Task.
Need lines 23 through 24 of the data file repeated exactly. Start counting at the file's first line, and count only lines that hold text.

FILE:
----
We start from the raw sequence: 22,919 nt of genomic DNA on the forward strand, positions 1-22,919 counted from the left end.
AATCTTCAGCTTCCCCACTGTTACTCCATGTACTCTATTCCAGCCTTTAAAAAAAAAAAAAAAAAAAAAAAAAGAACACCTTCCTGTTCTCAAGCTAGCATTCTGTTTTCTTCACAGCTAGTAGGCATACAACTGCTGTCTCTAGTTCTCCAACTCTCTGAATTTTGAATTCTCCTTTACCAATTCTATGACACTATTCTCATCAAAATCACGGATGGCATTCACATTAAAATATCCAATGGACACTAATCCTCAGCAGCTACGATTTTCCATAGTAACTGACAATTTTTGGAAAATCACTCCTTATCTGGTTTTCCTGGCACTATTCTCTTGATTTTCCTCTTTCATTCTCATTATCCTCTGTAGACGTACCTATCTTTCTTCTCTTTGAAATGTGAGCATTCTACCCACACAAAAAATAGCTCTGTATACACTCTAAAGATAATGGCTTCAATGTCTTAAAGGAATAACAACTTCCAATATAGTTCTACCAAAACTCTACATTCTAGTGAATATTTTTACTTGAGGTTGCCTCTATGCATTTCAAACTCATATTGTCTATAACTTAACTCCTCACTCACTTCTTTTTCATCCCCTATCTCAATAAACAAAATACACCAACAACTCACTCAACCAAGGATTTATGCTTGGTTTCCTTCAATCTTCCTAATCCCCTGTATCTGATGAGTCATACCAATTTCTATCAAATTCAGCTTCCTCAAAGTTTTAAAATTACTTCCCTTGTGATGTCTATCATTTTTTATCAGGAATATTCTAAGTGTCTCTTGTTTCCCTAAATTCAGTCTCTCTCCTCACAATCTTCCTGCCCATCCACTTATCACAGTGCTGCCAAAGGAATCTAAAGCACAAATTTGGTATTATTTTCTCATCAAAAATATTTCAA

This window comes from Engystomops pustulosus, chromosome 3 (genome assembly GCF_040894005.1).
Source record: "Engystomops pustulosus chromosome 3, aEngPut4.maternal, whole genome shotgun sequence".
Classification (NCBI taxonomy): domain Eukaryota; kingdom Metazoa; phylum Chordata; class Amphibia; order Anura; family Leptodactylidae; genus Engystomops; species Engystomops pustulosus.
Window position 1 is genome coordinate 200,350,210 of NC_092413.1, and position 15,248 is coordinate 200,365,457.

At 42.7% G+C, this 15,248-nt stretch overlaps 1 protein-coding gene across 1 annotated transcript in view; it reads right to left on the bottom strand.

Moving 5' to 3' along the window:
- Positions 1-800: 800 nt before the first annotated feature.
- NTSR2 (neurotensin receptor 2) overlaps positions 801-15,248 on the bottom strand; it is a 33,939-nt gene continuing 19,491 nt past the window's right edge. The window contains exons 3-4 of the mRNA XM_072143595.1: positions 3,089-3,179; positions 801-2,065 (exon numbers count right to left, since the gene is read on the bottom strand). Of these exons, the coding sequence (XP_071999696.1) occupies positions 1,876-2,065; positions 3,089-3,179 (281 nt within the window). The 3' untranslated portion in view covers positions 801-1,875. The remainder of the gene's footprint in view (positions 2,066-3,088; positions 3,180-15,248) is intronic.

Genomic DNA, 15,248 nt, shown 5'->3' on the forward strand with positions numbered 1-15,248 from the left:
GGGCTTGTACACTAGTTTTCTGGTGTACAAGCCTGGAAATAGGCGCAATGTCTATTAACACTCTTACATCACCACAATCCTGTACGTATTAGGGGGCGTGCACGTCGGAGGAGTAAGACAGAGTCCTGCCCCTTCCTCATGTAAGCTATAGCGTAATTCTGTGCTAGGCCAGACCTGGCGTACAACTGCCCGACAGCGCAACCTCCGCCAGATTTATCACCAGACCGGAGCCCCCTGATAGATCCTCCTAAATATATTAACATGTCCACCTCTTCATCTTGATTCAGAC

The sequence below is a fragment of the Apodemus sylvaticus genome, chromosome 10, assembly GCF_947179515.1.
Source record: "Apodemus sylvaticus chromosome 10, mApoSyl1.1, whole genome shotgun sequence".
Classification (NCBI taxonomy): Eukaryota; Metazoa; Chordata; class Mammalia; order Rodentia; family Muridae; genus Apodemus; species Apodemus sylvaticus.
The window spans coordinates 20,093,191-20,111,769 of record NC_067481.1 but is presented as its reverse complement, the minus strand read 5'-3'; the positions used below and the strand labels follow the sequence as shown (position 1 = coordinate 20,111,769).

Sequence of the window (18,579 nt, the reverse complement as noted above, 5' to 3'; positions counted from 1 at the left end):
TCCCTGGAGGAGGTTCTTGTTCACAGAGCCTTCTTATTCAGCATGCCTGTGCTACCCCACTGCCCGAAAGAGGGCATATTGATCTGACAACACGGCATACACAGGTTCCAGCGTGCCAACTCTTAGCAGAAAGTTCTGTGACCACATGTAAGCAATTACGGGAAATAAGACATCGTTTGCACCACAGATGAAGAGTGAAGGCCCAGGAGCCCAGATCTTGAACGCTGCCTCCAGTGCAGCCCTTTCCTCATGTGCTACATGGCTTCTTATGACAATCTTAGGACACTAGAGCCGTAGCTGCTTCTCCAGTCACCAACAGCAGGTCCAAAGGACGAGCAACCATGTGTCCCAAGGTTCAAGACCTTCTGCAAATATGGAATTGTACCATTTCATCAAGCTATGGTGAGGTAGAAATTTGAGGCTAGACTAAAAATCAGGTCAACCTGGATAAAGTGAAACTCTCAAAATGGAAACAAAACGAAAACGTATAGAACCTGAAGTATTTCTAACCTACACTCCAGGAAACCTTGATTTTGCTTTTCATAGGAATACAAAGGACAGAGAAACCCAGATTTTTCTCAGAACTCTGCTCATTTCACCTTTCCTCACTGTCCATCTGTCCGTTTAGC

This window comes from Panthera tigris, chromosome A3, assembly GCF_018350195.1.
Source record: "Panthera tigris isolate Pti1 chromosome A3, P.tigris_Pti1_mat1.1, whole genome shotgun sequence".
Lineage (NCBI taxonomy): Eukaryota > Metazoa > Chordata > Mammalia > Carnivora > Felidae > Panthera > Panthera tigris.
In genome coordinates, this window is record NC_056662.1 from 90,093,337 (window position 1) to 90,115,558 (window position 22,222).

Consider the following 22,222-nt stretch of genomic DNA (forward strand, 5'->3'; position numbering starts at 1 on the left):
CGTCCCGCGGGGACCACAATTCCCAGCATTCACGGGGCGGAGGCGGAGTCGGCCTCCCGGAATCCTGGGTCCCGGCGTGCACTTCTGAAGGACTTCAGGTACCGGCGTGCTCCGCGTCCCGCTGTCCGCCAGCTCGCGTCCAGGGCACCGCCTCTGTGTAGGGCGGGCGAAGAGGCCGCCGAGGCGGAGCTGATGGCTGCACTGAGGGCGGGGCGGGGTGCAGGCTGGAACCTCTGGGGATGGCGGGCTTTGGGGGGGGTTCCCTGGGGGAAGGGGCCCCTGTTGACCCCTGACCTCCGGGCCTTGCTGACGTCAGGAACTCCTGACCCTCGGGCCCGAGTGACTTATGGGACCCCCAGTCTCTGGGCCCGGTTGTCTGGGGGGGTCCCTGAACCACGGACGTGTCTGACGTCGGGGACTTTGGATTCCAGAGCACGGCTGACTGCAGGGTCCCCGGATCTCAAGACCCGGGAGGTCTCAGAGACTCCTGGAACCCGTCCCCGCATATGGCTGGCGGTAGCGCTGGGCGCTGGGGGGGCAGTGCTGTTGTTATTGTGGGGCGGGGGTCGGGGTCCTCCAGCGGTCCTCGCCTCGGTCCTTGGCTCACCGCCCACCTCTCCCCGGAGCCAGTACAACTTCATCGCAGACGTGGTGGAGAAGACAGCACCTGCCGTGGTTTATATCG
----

Consider the following 22,222-nt stretch of genomic DNA (forward strand, 5'->3'; position numbering starts at 1 on the left):
CGTCCCGCGGGGACCACAATTCCCAGCATTCACGGGGCGGAGGCGGAGTCGGCCTCCCGGAATCCTGGGTCCCGGCGTGCACTTCTGAAGGACTTCAGGTACCGGCGTGCTCCGCGTCCCGCTGTCCGCCAGCTCGCGTCCAGGGCACCGCCTCTGTGTAGGGCGGGCGAAGAGGCCGCCGAGGCGGAGCTGATGGCTGCACTGAGGGCGGGGCGGGGTGCAGGCTGGAACCTCTGGGGATGGCGGGCTTTGGGGGGGGTTCCCTGGGGGAAGGGGCCCCTGTTGACCCCTGACCTCCGGGCCTTGCTGACGTCAGGAACTCCTGACCCTCGGGCCCGAGTGACTTATGGGACCCCCAGTCTCTGGGCCCGGTTGTCTGGGGGGGTCCCTGAACCACGGACGTGTCTGACGTCGGGGACTTTGGATTCCAGAGCACGGCTGACTGCAGGGTCCCCGGATCTCAAGACCCGGGAGGTCTCAGAGACTCCTGGAACCCGTCCCCGCATATGGCTGGCGGTAGCGCTGGGCGCTGGGGGGGCAGTGCTGTTGTTATTGTGGGGCGGGGGTCGGGGTCCTCCAGCGGTCCTCGCCTCGGTCCTTGGCTCACCGCCCACCTCTCCCCGGAGCCAGTACAACTTCATCGCAGACGTGGTGGAGAAGACAGCACCTGCCGTGGTTTATATCG